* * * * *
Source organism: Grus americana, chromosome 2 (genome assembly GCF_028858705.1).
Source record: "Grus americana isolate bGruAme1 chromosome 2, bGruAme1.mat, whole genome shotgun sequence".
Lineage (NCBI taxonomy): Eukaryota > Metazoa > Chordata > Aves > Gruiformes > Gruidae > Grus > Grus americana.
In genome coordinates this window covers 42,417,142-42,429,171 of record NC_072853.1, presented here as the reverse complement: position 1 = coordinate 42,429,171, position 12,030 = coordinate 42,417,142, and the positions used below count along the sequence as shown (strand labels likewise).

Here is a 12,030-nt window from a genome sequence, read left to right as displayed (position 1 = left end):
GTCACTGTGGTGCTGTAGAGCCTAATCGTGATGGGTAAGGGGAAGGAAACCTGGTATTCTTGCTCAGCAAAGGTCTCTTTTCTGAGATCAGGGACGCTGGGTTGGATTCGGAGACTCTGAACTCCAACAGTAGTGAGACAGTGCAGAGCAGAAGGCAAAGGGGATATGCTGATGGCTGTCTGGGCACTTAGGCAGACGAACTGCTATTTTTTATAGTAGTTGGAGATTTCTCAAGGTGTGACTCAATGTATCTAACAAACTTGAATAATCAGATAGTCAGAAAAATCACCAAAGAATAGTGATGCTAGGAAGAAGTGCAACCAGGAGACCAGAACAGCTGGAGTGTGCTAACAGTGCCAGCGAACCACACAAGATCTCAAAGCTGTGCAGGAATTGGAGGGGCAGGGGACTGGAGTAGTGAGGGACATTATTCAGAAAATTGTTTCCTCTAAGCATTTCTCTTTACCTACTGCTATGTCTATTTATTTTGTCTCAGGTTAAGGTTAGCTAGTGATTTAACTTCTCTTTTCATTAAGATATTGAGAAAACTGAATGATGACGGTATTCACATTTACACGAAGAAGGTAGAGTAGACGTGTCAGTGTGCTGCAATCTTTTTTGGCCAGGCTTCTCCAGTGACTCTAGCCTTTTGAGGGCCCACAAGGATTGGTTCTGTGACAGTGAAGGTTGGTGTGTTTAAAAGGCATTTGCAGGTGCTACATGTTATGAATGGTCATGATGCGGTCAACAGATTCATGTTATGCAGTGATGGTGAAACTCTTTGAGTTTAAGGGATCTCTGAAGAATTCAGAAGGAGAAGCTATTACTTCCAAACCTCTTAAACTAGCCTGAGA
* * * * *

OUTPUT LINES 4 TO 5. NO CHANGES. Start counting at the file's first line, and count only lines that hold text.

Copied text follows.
In genome coordinates this window covers 42,417,142-42,429,171 of record NC_072853.1, presented here as the reverse complement: position 1 = coordinate 42,429,171, position 12,030 = coordinate 42,417,142, and the positions used below count along the sequence as shown (strand labels likewise).

Here is a 12,030-nt window from a genome sequence, read left to right as displayed (position 1 = left end):